Breezy Johnson

Professional Ski Racer & Outdoor Lover


Jackson, Wyoming


Jackson, Wyoming

Growing up in Jackson Hole with a name like Breezy basically solidified a bright future as an outdoor athlete. Breezy first fell in love with alpine ski racing at a young age and never looked back. At age 18 she qualified for the U.S. Ski Team, started racing on the World Cup circuit at age 19 and qualified for her first Olympic Team in 2018 at age 21. She went on to finish 7th and 14th in the Downhill and Super G respectively. After fighting back from two serious knee injuries, Breezy returned to competition just before the pandemic picked up, with two fifth place finishes in some of her first races back. During the 2021 season she podiumed at the World Cup four times in a row, finishing the season ranked 4th in world.

Follow Breezy's season on Instagram @breezyjohnsonski

What does living the mountain life mean to you?

Living the mountain life isn't the easiest path, but the beautiful ones rarely are. The mountain life to me means freedom and empowerment to both challenge yourself and find something that is always larger (both physically and metaphorically) than you are. 

Outside of ski racing, what are your favorite aspects of living in Jackson, Wyoming?

I love the outdoor space and the people that love ripping it up in that space. It's a really unique place that has such love of activity and the outdoors. 

Do you have any goals or objectives for the coming year?

With the Olympics this winter, that is a huge goal of mine. I feel poised to win a medal and I am working as hard as I can to ensure it, and hopefully make it gold. I am also looking toward the season as an opportunity to win the Downhill globe on the World Cup circuit.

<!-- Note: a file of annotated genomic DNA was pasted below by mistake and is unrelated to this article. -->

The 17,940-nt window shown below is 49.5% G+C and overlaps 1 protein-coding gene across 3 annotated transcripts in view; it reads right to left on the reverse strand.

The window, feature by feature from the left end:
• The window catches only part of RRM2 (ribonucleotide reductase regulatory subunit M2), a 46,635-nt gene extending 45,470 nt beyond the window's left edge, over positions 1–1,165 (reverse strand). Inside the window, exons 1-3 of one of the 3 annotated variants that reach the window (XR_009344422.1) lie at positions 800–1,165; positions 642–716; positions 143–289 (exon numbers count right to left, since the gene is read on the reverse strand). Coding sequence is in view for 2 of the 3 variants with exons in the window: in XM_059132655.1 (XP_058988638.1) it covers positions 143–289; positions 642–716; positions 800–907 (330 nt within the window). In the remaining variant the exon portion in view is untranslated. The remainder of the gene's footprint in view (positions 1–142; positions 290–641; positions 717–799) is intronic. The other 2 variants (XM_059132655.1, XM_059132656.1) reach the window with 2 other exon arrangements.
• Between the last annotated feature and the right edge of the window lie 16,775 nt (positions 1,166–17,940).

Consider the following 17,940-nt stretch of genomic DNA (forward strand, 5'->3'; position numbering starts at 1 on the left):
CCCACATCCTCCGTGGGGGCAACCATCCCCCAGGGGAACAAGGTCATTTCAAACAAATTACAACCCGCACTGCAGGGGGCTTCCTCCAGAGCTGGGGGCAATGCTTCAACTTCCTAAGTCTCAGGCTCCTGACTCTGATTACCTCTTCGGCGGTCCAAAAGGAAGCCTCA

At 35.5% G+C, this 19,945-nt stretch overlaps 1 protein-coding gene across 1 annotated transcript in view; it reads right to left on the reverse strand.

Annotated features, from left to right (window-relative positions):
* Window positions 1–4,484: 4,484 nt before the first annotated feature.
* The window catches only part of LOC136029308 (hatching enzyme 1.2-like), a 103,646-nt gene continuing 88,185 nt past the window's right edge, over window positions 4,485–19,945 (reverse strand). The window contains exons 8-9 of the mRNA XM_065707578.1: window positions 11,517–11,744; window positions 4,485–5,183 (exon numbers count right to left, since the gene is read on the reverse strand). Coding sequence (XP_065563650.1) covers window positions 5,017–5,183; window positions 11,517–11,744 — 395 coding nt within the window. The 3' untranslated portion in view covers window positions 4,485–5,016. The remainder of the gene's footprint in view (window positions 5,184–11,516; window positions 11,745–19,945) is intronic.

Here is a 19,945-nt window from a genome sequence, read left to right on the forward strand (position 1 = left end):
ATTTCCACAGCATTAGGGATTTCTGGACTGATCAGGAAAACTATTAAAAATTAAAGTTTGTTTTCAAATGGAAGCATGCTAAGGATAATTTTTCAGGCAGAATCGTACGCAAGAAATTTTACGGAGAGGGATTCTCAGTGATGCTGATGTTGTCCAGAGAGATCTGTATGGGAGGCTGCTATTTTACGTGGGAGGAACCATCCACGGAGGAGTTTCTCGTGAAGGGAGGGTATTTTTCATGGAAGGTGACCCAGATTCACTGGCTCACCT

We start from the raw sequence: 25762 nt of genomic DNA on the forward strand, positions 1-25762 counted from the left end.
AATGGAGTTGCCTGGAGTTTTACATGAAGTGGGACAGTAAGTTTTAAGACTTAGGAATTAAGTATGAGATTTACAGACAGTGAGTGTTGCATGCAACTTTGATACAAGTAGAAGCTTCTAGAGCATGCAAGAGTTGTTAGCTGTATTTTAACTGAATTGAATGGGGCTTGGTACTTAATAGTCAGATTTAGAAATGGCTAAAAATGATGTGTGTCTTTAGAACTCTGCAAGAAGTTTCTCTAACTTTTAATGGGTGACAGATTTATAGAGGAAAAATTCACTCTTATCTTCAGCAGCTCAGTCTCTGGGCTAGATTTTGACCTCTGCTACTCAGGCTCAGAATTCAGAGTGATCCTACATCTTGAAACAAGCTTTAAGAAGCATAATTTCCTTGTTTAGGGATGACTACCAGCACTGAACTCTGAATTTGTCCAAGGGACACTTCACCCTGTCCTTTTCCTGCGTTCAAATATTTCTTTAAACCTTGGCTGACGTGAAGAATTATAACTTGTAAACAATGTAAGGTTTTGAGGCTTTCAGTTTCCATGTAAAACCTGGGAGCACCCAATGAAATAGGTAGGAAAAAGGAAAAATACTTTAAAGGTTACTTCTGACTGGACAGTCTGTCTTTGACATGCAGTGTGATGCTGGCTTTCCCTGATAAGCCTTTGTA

Was there ever a breakthrough moment in your career? 

I think my first World Cup was a huge turning point in my career. I had been struggling at the Nor Am level, but really found my space on the World Cup. When most athletes feel intimidated and overwhelmed at their first World Cup I remember looking at the course and thinking 'this is the skiing I was born to do.' I placed 32nd in Lake Louise that year and felt like that gave me the confidence to keep going at a time when I worried my career was ending.

What does it take to be one of the fastest skiers on the World Cup circuit?

Confidence! But besides that, a work ethic that loves both the days in the spotlight and the hard work required to get you to the spotlight. It's easy to love what you do when you're winning. You need to find a way to enjoy the everyday aspects of it too.

How do you wind down at the end of the ski season?

Time with my pooch and cats. Nothing better than a jog with my dog Shadow followed by snuggles with my cat Nugget. Also just getting outside and enjoying the amazing place I live.

What are a few of your favorite activities to do when you're not on snow?

When I'm not skiing, I love to go running with my dog (both on snow and off). Hiking in the Tetons has to be one of my favorite activities as well. I love cooking, with ice cream being one of my favorite recipes (I make a bomb vegan coffee cookie ice cream). I also love knitting! And I recently got into mountain biking which I am enjoying a lot now!

Do you have an advice for up and coming athletes?

Be confident! In my experience you bring out your best athletic self when you believe in your abilities and set forth to execute your plan. Confidence and cockiness are often put together these days and so confidence is often frowned upon, but I think it's a critical skill to doing whatever you want to do well.